And I would make sure he knew that.  I would also make sure that he knows she is not welcome at your house or around your kids. It is not your fault that she has choosen the wrong path in life and you should not have to be subjected to her poor choices just because your DH is her father.  

tog redux's picture

I'm with the others - don't stop him from having a relationship with his daughter, but you don't have to have one - and put some boundaries around it, such as her not being in your home, etc.

skipit's picture

Thank you for the uplifting advice.  I have also found, that when I express my concerns to my sil she takes the side of her niece, as do my husbands other siblings.  I thought 25 years in a family made you family.  Boy was I disillusioned.  No one in his family thinks he should stop seeing his daughter.  I am sure if we divorce I will lose all of the family I have.  Do all of you agree that if you are not blood you don't really count?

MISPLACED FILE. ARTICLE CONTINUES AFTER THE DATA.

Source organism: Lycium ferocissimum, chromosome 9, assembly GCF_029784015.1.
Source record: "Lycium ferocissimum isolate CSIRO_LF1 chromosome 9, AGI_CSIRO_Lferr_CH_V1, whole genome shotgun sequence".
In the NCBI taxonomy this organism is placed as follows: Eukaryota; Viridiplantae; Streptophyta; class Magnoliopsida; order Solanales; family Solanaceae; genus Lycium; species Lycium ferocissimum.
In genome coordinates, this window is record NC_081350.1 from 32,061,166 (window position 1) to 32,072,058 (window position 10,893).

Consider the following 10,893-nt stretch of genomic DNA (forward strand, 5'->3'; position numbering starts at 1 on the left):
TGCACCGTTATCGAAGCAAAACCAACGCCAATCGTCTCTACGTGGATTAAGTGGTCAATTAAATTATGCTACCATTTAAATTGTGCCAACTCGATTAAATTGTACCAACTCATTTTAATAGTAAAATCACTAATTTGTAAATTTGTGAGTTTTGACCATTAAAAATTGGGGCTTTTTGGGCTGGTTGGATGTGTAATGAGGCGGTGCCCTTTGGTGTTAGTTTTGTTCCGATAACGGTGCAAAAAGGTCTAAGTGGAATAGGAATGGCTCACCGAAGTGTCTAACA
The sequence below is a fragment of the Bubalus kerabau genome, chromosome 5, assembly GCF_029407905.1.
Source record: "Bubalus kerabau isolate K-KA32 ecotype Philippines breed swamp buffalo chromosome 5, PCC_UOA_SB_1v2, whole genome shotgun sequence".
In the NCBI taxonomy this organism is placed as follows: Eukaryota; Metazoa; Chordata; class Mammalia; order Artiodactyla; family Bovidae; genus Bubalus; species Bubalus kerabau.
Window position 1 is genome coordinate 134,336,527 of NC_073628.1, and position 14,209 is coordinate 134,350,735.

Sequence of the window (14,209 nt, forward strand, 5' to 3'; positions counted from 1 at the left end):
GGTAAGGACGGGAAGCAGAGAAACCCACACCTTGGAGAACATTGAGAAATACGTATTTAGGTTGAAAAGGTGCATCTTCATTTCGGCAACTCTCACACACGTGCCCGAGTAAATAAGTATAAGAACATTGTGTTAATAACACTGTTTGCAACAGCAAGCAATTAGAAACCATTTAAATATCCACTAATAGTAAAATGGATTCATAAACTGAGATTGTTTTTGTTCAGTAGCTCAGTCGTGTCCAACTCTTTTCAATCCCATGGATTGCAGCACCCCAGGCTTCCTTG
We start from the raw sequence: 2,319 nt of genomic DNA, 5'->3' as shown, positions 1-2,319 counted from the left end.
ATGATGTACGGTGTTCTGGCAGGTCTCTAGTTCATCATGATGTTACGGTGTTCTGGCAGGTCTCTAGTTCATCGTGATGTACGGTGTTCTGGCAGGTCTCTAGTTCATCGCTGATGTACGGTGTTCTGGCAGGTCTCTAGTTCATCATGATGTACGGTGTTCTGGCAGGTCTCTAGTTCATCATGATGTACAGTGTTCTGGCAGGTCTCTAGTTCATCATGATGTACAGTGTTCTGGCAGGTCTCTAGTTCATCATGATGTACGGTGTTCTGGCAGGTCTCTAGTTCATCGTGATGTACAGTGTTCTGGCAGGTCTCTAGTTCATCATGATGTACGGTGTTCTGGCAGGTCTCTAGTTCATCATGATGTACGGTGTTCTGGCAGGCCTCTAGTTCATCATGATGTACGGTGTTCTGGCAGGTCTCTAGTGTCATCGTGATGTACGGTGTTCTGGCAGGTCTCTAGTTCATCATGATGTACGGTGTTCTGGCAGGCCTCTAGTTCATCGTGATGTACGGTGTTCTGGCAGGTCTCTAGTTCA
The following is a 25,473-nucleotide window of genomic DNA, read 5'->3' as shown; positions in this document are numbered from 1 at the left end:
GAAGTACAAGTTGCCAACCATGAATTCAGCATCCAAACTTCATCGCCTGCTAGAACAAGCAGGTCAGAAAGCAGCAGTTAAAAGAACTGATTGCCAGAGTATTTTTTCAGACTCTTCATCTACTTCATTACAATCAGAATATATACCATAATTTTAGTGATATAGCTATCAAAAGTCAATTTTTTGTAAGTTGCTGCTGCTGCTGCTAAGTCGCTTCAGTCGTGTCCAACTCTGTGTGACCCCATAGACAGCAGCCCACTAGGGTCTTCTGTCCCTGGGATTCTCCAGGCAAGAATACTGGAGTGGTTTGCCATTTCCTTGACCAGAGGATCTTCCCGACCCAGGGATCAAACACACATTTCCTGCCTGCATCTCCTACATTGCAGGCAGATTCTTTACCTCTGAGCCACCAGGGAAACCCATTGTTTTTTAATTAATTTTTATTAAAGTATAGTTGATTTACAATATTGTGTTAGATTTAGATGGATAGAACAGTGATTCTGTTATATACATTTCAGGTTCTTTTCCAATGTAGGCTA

tog redux's picture

People outside of a toxic situation usually don't really understand what it's like for the people dealing with it.  I don't think it's that if you aren't blood you don't count - but that his family can't see her for who she is. 

Disneyfan's picture

You really expected her family members to side with you?  They made hate the addiction, that doesn't mean they are going to encourage her father to cut all ties with her forever. 

And yes, if you divorce, you will lose yout connection to his family.  

Sandybeaches's picture

"Do all of you agree that if you are not blood you don't really count? "